Guest Blogger R. Shelly Loomus, JD, MSW, explores step-by-step strategies that have successfully helped people manage their divorce-related conflicts in her new book, Winning Your High-Conflict Divorce: Strategies for Moms and Dads. “The Best Interests of Children in High-Conflict Divorces” takes a look into how to manage the “seemingly unmanageable.” For more information about Shelly, her book, and her practices, visit www.manageyourconflict.com.
***To register for the upcoming workshop, Navigating High-Conflict Divorce, click here.***
The Best Interests of Children in High-Conflict Divorce
By R. S. Loomus, JD, MSW
Family Courts believe children’s best interests are served by maintaining a relationship with both parents. Accordingly, courts promote programs that encourage divorcing parents to co-parent. While this may be the ideal, it isn’t always feasible. Twenty-five percent of divorces are recognized as high-conflict. In these situations, parents continue fighting years after their divorce is finalized. Unfortunately, no amount of parent education will help. Contrary to popular sentiment, high-conflict parents are not being stubborn and cannot be taught to “get along.” The reality is that at one time they could get along, at least enough to marry and have children. But now they are embroiled in a paradigm of chronic conflict, and that is because as many as 60% of these parents suffer from a personality disorder.
The pain from the loss of divorce can be excruciating, but for a person suffering from a personality disorder the pain actually feels worse. Personality disordered people cannot endure discomfort and are incapable of comforting themselves. Their pain originates from within; derived from a lifetime of unfortunate experiences that they cannot — or will not – examine. The pain inside is the residue of the ancient voices of critical parents, teachers, and peers. It says that they have done something wrong. That they are bad. That they are unlovable.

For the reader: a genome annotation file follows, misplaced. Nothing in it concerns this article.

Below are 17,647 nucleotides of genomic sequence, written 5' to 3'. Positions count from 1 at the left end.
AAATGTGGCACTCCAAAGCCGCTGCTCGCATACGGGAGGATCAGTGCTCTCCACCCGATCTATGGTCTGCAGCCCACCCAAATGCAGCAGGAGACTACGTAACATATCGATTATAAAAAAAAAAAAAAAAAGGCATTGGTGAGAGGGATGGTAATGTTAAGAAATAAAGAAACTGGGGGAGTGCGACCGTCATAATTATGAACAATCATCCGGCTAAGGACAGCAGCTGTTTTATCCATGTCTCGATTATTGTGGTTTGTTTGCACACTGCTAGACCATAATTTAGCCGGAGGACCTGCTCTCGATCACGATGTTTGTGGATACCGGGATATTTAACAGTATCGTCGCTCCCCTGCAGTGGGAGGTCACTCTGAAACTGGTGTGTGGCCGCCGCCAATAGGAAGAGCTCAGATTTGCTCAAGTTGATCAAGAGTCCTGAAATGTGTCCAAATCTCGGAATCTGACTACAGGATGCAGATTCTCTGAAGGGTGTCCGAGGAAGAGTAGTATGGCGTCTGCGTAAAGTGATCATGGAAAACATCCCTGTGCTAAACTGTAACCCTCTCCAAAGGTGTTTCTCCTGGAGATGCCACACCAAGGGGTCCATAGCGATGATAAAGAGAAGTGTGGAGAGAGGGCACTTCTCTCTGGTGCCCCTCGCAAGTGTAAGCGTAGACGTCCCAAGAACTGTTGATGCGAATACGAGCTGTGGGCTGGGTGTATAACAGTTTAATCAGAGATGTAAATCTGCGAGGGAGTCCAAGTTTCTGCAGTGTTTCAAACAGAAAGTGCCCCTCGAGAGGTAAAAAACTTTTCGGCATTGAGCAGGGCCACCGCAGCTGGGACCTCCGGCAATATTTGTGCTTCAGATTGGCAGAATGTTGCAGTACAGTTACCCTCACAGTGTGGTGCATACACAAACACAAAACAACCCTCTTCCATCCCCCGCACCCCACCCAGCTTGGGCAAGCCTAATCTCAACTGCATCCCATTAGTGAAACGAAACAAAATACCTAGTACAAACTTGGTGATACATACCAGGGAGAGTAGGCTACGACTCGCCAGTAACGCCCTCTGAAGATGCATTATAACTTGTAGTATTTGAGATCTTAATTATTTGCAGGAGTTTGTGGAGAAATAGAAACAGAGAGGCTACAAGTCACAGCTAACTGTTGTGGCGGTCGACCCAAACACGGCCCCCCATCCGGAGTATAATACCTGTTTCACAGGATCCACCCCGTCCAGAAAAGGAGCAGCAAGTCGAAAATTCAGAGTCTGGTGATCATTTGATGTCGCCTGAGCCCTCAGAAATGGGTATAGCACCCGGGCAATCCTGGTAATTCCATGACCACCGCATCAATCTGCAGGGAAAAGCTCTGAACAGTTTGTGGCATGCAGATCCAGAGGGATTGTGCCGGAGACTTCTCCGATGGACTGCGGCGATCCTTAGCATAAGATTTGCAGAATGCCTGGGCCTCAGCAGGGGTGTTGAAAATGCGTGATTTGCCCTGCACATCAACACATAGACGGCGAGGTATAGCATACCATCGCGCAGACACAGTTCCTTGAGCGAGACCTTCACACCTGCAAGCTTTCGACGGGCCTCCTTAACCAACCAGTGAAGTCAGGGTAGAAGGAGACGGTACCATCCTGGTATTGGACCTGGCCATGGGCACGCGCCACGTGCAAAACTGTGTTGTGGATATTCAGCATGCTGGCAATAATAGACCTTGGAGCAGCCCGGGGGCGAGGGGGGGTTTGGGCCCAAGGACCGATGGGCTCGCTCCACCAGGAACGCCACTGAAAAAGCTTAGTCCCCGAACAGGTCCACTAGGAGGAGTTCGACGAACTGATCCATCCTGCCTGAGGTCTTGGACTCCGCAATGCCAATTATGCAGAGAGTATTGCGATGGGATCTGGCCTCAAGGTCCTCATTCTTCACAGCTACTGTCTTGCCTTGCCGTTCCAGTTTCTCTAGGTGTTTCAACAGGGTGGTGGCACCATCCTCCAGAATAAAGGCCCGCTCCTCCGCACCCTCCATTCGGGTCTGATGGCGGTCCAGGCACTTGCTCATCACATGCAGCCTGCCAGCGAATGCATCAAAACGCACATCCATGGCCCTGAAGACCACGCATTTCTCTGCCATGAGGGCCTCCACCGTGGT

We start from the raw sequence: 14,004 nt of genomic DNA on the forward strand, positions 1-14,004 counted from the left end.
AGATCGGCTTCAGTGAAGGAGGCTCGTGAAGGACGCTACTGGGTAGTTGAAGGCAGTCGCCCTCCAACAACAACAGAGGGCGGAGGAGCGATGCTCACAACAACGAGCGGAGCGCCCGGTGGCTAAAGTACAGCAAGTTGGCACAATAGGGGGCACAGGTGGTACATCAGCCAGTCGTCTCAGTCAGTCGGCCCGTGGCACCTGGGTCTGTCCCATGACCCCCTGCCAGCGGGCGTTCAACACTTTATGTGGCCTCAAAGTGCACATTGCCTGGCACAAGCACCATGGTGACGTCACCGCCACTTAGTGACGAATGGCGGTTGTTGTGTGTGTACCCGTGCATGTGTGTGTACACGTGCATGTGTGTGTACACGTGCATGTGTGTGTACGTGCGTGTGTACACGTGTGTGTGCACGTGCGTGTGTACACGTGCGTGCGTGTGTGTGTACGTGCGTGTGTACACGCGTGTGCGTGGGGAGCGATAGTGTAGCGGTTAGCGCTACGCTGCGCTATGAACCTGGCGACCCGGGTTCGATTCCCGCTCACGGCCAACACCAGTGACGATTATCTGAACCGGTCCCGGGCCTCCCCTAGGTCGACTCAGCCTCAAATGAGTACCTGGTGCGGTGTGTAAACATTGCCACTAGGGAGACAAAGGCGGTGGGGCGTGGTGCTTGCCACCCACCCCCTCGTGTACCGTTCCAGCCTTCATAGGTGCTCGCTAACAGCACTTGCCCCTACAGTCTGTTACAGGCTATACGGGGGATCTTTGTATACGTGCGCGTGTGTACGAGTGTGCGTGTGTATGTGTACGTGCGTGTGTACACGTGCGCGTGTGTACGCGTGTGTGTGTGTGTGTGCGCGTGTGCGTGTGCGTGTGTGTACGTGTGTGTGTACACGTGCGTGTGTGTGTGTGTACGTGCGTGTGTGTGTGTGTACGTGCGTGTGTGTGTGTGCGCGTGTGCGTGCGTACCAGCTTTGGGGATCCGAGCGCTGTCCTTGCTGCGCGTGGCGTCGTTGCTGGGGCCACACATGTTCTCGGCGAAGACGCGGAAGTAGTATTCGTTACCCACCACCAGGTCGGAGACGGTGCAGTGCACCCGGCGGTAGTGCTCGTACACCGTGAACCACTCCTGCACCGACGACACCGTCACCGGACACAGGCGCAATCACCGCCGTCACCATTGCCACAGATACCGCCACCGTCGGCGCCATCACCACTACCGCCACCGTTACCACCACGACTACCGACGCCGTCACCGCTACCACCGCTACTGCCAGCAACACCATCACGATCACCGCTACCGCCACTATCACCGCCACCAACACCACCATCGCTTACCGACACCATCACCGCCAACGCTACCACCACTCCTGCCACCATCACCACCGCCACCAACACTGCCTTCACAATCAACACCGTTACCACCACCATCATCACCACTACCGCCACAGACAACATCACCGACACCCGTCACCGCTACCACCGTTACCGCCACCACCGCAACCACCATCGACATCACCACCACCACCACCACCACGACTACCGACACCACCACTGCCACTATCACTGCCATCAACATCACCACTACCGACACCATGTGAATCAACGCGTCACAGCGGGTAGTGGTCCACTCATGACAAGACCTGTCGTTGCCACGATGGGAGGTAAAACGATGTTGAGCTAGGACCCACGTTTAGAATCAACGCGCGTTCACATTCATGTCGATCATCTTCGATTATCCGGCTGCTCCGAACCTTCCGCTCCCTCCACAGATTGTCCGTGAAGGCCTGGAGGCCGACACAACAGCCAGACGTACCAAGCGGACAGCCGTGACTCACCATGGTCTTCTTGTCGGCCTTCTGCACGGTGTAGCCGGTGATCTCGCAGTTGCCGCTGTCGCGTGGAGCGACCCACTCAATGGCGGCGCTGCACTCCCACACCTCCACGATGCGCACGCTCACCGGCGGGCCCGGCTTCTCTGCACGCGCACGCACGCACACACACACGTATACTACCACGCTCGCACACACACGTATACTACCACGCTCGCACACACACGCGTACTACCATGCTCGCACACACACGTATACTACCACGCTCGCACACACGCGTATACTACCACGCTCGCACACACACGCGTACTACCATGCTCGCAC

Rather than address these condemnations, however, disordered parents elect to externalize and experience them as anger. Unable to acknowledge there may be a sliver of truth in a criticism, a disordered parent reflexively slams the door on any reproach and projects the negativity onto the speaker.
Once beloved, the ex-spouse of the personality disordered parent now becomes the embodiment of every disparaging voice. Not only has he rejected her but he is likely to have accused her of many flaws. This is intolerable and so she transforms her reality into one she can accept. He is now evil incarnate and she the archetypal victim. Her fight is to silence him, thereby silencing every critical voice inside her head.
For the disordered parent, then, her divorce conflict is a holy-war; a quest for personal validation. She will do anything, sacrifice everything, to win. And her most potent weapon is the children. What better way to destroy her enemy than to hurt those he loves most? Void of self-awareness, the disordered parent sacrifices her children to win, refusing dance lessons or tutoring simply because her ex wants those for their children. But she will assert – and believe – that she is acting in her children’s best interest.
A disordered person’s self-deception is reflexive. She believes her revisionist reality so sincerely that she effectively convinces others. Even judges. Telling her she is making poor choices is useless because the fight is not really about dance lessons or tutoring. Rather, it is to defend and validate her reality. It is a quest to convince the family court that she really is a good person and parent.
When faced with such a formidable adversary, an ex-spouse cannot give up the fight. Walking away is untenable because he will not sacrifice the children. He will fight to provide for them while she fights to prove herself right. The high-conflict divorce, then, is a battle in which parents speak the same language but mean entirely different things.
Experts overwhelmingly agree that it is the conflict, not the divorce, which is most damaging to children. It is unreasonable then, to advocate co-parenting in high-conflict divorces. In these situations the ideal of co-parenting must be rejected in favor of parallel parenting. Legal professionals should encourage disengagement and empower parents who seek alternatives to conflict. That does not mean rewarding parents who “give in” to avoid the fight. Rather, it means recognizing when a parent has implemented an effective work-around to achieve his reasonable parenting goals. The challenge for professionals is to identify when a parent is truly acting in his child’s best interests, and when a parent is parroting those words in service to an unacknowledged and deeply buried agenda.
About the Author: Shelly Loomus is an attorney with a dual degree in clinical social work and a trained family law mediator. After her own high-conflict divorce, she realized that litigation is only one of the many tools available to parents struggling to be free from the unrelenting hostility that characterizes high-conflict divorces. Loomus combines her legal, clinical and mediation skills to help parents like herself manage chronic divorce and post-divorce related conflicts. She offers strategies and tactics that successfully reduce these ongoing and consuming conflicts.